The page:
Swedish pop artist Oh Land has paired up with the clothing brand Free People to create a holiday themed music video for their song, “Nothing Is Over,” from their recently released album, Earth Sick. Together, they have created a stylish short film that fits the nostalgic tone of the song perfectly, while showing off looks from Free People’s holiday collection.
The lead singer of Oh Land, Nanna Øland Fabricius, portrays the protagonist of the story. She is reminiscing about a past lover, and as the title suggests, hoping that her relationship is not yet over.
It begins with a flashback of the two characters separating and then moves to the present, where Nanna’s character is going through the ritual of opening her charming little bakery for the day. As she kneads dough for her pastries and serves customers, her work is juxtaposed alongside flashes of the progression of her relationship. We are given glimpses of the blissful highs, as well as the lows that led to their separation.
The acting in the video is believable and understated. The close up shots really help you to connect with the love story and feel the emotions of the characters. Although the editing did jump through different times within their relationship, you never felt lost. The whole thing feels really naturalistic, like you’re watching a hip indie romance. It plays on the speck of hope that we all harbor; rekindling a lost love.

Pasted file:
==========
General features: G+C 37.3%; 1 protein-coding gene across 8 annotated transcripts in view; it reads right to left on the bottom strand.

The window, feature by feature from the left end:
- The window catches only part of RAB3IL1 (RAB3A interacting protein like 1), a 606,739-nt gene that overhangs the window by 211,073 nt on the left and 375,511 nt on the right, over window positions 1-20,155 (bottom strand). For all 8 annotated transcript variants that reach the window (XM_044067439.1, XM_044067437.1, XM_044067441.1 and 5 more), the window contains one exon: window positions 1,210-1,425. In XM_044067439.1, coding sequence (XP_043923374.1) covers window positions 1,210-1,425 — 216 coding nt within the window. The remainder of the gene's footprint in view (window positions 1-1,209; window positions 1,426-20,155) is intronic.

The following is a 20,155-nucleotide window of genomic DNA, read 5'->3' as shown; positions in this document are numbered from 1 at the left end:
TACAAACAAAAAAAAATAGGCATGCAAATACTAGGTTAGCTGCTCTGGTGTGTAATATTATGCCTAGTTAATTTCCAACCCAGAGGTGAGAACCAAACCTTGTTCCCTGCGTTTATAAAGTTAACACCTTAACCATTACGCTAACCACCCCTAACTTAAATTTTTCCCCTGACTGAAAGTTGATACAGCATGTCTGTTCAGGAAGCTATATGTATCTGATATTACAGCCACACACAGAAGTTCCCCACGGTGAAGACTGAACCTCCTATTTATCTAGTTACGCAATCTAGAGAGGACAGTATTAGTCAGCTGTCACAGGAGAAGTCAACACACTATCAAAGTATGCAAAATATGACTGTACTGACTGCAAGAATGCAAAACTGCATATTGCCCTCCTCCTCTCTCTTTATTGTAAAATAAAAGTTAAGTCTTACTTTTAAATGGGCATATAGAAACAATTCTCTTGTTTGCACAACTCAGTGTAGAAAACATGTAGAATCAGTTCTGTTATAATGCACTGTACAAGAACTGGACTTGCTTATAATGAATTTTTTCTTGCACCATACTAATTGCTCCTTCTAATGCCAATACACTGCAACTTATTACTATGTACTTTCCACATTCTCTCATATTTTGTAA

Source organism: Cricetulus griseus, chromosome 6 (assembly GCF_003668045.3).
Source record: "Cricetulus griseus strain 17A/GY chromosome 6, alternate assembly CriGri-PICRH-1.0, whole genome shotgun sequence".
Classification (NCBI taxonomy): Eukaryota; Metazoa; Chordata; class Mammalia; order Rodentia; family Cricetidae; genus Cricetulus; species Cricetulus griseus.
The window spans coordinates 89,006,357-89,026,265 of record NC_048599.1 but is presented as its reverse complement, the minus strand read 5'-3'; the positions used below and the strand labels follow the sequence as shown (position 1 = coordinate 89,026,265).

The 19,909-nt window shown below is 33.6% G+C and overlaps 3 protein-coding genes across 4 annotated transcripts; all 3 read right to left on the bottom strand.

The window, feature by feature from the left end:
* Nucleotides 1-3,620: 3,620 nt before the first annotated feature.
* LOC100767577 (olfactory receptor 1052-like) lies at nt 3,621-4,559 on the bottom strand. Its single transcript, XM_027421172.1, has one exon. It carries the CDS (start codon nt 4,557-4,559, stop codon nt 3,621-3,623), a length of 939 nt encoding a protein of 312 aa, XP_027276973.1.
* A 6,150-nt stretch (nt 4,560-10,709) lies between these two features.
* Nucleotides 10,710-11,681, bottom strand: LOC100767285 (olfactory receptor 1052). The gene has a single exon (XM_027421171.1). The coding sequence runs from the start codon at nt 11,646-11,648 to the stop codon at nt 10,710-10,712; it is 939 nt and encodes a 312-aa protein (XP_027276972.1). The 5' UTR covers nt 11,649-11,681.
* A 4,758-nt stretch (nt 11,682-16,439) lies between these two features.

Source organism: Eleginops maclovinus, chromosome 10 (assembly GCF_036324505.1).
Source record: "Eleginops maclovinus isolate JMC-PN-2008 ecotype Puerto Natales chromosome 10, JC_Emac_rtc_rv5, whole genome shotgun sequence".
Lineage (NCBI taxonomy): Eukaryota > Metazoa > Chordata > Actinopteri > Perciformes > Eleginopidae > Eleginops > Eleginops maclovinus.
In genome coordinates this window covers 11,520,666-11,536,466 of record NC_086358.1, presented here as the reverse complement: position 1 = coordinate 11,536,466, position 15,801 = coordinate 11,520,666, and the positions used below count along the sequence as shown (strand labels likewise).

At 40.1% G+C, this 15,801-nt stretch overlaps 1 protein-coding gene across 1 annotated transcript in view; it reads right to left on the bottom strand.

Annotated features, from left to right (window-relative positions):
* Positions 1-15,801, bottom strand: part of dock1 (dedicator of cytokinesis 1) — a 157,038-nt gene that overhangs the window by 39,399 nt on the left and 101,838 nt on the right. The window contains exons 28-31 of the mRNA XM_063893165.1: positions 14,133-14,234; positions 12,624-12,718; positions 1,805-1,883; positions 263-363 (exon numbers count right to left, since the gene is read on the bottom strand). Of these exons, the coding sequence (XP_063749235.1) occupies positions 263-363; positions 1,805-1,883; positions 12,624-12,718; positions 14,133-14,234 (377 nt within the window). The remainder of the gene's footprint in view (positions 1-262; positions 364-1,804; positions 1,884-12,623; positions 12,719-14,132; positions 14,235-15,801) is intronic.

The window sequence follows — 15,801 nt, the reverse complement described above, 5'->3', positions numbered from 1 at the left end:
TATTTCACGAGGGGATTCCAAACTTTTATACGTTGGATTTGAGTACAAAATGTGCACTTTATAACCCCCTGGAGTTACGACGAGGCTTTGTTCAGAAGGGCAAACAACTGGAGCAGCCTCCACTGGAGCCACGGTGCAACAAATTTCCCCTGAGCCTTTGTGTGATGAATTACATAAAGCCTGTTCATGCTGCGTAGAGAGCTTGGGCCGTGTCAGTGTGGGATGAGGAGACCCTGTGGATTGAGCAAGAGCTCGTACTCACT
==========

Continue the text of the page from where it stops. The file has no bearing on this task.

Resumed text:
The brand Free People is known for their effortlessly bohemian style and this is definitely reflected in the visual aspects of the video. Warm, inviting color palettes are used in the set design and in the pieces that the brand highlighted, giving it an air of coziness and festivity.
The video did exactly what a promotional music video should. It made me interested in the artist and I paid attention to the styling and presentation of the clothing. Unlike some brands that just set footage of models to music, there was a clear story here that was able to compliment the brand. “Nothing Is Over” is definitely a cooler alternative to classic holiday advertisements.